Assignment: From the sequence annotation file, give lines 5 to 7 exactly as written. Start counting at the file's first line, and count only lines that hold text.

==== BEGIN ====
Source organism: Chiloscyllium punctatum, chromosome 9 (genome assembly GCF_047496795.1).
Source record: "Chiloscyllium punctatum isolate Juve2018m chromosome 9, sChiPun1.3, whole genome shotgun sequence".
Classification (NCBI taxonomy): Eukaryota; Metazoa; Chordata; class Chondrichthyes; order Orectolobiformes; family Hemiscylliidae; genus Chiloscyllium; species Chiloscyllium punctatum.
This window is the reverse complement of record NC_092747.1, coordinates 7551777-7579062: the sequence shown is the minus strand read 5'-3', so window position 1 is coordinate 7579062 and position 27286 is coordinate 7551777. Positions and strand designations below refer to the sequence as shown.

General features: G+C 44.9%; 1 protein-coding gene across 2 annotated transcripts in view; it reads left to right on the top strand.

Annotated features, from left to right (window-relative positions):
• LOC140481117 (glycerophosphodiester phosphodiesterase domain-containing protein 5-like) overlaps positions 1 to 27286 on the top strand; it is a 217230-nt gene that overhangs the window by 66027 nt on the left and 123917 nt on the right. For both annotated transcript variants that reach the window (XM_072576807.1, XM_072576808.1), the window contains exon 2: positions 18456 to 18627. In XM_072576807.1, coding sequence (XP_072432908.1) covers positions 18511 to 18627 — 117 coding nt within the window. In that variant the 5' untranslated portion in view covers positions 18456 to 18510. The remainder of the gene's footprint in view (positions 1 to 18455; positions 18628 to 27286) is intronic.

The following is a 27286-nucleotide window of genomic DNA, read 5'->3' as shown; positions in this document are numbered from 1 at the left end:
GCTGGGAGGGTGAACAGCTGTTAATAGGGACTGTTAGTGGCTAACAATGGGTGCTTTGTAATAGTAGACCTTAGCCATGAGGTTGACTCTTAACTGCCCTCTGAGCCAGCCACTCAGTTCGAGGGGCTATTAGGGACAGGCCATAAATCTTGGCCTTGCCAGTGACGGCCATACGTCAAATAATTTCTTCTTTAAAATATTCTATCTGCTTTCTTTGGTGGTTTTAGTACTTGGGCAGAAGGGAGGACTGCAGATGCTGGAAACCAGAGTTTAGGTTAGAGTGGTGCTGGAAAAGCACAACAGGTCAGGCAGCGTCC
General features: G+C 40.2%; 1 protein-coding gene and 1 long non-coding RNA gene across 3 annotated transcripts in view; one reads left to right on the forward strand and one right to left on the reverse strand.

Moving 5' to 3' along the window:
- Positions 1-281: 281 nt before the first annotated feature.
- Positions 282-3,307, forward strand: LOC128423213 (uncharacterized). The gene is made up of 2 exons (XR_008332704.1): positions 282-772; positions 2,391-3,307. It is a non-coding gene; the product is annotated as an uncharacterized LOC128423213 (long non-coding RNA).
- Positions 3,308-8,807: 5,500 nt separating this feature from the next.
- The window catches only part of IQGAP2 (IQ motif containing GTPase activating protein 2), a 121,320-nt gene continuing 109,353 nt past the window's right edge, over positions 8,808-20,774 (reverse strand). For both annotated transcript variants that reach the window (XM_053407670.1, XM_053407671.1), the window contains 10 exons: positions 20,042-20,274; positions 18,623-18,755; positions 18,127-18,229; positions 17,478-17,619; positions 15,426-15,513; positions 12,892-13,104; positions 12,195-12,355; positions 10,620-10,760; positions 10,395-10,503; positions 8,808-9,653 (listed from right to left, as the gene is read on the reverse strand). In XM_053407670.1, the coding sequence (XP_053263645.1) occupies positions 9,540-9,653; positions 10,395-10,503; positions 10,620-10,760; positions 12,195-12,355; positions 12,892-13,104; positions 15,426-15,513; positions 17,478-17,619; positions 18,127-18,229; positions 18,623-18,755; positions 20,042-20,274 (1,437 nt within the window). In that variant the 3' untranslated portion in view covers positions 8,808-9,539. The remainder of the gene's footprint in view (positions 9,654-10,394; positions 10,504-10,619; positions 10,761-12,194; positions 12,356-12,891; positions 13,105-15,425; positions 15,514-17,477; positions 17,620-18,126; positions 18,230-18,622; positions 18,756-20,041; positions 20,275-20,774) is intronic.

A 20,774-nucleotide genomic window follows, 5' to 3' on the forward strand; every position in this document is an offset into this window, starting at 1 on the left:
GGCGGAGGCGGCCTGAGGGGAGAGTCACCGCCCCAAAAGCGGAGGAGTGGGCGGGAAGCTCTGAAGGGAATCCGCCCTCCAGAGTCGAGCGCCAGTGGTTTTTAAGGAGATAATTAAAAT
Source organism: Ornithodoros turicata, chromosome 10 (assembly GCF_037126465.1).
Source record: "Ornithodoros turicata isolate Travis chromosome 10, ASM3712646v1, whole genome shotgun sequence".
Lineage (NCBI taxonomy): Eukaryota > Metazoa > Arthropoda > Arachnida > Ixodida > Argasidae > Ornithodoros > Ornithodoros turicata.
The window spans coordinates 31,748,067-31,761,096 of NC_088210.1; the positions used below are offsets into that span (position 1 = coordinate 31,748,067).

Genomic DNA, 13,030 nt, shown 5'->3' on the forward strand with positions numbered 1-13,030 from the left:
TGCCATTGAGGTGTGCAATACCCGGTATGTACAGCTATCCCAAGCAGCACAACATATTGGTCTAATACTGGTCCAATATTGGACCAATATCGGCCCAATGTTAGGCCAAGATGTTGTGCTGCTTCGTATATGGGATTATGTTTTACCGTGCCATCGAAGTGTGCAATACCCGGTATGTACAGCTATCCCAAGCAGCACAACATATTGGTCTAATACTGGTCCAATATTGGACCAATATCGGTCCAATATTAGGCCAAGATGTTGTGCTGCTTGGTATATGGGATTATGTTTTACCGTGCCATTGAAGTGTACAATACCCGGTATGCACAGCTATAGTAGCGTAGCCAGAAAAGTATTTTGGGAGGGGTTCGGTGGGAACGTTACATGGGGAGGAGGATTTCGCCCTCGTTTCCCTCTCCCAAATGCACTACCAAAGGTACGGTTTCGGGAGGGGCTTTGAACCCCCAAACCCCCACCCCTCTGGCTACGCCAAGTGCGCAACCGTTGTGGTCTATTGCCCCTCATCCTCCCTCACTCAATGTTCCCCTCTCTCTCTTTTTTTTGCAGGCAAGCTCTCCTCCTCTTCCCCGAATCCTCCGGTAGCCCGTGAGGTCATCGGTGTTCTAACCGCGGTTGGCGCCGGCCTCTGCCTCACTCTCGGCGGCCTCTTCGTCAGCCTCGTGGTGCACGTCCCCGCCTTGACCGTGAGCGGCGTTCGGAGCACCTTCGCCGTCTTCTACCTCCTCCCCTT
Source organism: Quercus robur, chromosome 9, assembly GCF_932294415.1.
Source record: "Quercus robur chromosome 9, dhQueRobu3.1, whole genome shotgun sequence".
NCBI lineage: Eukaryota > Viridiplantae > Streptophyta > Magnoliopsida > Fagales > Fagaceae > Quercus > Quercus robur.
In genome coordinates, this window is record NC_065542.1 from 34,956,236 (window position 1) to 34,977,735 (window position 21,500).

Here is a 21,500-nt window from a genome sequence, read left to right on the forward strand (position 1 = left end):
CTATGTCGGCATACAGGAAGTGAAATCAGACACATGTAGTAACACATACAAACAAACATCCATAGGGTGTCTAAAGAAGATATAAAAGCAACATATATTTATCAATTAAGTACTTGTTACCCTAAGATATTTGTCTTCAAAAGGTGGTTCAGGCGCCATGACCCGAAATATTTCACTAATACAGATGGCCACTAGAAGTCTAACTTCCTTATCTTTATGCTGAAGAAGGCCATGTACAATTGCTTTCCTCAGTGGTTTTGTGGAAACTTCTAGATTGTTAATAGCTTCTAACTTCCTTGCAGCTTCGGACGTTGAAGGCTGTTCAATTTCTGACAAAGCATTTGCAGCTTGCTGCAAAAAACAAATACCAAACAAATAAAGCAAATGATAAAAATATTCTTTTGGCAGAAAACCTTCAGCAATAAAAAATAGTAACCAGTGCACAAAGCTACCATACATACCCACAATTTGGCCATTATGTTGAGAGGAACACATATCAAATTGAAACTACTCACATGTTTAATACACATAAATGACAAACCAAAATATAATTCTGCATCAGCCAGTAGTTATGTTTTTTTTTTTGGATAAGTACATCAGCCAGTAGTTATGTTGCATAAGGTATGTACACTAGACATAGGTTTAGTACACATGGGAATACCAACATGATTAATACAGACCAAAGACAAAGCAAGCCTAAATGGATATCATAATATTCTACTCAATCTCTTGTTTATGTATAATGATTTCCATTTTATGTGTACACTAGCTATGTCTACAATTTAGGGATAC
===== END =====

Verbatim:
General features: G+C 44.9%; 1 protein-coding gene across 2 annotated transcripts in view; it reads left to right on the top strand.

Annotated features, from left to right (window-relative positions):
• LOC140481117 (glycerophosphodiester phosphodiesterase domain-containing protein 5-like) overlaps positions 1 to 27286 on the top strand; it is a 217230-nt gene that overhangs the window by 66027 nt on the left and 123917 nt on the right. For both annotated transcript variants that reach the window (XM_072576807.1, XM_072576808.1), the window contains exon 2: positions 18456 to 18627. In XM_072576807.1, coding sequence (XP_072432908.1) covers positions 18511 to 18627 — 117 coding nt within the window. In that variant the 5' untranslated portion in view covers positions 18456 to 18510. The remainder of the gene's footprint in view (positions 1 to 18455; positions 18628 to 27286) is intronic.